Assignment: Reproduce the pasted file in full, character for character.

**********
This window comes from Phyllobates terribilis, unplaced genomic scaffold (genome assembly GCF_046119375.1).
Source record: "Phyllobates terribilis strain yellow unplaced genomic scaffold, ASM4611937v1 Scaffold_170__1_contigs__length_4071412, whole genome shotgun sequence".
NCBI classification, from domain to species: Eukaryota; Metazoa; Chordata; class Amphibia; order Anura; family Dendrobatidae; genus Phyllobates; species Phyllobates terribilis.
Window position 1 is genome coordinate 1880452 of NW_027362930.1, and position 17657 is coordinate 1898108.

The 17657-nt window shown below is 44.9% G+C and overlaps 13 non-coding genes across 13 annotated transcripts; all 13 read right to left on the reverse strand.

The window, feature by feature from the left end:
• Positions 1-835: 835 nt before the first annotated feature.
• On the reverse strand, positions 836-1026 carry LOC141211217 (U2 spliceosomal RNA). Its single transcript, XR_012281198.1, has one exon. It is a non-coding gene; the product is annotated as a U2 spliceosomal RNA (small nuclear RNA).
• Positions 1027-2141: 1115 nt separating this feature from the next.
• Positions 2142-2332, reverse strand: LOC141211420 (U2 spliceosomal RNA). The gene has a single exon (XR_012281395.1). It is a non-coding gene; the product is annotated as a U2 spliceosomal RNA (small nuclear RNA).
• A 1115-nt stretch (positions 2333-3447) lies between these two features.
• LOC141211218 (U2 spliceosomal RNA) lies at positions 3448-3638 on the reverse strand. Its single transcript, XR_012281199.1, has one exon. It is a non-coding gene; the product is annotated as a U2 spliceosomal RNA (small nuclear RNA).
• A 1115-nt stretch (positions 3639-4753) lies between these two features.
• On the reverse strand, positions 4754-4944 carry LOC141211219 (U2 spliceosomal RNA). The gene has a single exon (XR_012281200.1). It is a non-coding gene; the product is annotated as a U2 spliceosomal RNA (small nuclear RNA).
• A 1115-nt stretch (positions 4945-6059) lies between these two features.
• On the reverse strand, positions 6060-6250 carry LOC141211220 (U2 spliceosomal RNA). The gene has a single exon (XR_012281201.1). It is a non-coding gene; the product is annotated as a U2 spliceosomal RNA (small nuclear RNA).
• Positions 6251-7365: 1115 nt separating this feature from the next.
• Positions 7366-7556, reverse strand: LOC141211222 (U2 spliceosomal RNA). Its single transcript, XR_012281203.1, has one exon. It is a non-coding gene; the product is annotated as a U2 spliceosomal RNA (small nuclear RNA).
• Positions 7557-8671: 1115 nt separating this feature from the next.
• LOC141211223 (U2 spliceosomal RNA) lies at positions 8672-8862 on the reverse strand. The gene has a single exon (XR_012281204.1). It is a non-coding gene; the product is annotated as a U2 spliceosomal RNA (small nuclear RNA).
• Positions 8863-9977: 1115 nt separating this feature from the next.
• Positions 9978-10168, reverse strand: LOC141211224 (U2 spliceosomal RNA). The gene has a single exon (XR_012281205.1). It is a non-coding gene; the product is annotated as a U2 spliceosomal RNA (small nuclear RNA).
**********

This window comes from Phyllobates terribilis, unplaced genomic scaffold (genome assembly GCF_046119375.1).
Source record: "Phyllobates terribilis strain yellow unplaced genomic scaffold, ASM4611937v1 Scaffold_170__1_contigs__length_4071412, whole genome shotgun sequence".
NCBI classification, from domain to species: Eukaryota; Metazoa; Chordata; class Amphibia; order Anura; family Dendrobatidae; genus Phyllobates; species Phyllobates terribilis.
Window position 1 is genome coordinate 1880452 of NW_027362930.1, and position 17657 is coordinate 1898108.

The 17657-nt window shown below is 44.9% G+C and overlaps 13 non-coding genes across 13 annotated transcripts; all 13 read right to left on the reverse strand.

The window, feature by feature from the left end:
• Positions 1-835: 835 nt before the first annotated feature.
• On the reverse strand, positions 836-1026 carry LOC141211217 (U2 spliceosomal RNA). Its single transcript, XR_012281198.1, has one exon. It is a non-coding gene; the product is annotated as a U2 spliceosomal RNA (small nuclear RNA).
• Positions 1027-2141: 1115 nt separating this feature from the next.
• Positions 2142-2332, reverse strand: LOC141211420 (U2 spliceosomal RNA). The gene has a single exon (XR_012281395.1). It is a non-coding gene; the product is annotated as a U2 spliceosomal RNA (small nuclear RNA).
• A 1115-nt stretch (positions 2333-3447) lies between these two features.
• LOC141211218 (U2 spliceosomal RNA) lies at positions 3448-3638 on the reverse strand. Its single transcript, XR_012281199.1, has one exon. It is a non-coding gene; the product is annotated as a U2 spliceosomal RNA (small nuclear RNA).
• A 1115-nt stretch (positions 3639-4753) lies between these two features.
• On the reverse strand, positions 4754-4944 carry LOC141211219 (U2 spliceosomal RNA). The gene has a single exon (XR_012281200.1). It is a non-coding gene; the product is annotated as a U2 spliceosomal RNA (small nuclear RNA).
• A 1115-nt stretch (positions 4945-6059) lies between these two features.
• On the reverse strand, positions 6060-6250 carry LOC141211220 (U2 spliceosomal RNA). The gene has a single exon (XR_012281201.1). It is a non-coding gene; the product is annotated as a U2 spliceosomal RNA (small nuclear RNA).
• Positions 6251-7365: 1115 nt separating this feature from the next.
• Positions 7366-7556, reverse strand: LOC141211222 (U2 spliceosomal RNA). Its single transcript, XR_012281203.1, has one exon. It is a non-coding gene; the product is annotated as a U2 spliceosomal RNA (small nuclear RNA).
• Positions 7557-8671: 1115 nt separating this feature from the next.
• LOC141211223 (U2 spliceosomal RNA) lies at positions 8672-8862 on the reverse strand. The gene has a single exon (XR_012281204.1). It is a non-coding gene; the product is annotated as a U2 spliceosomal RNA (small nuclear RNA).
• Positions 8863-9977: 1115 nt separating this feature from the next.
• Positions 9978-10168, reverse strand: LOC141211224 (U2 spliceosomal RNA). The gene has a single exon (XR_012281205.1). It is a non-coding gene; the product is annotated as a U2 spliceosomal RNA (small nuclear RNA).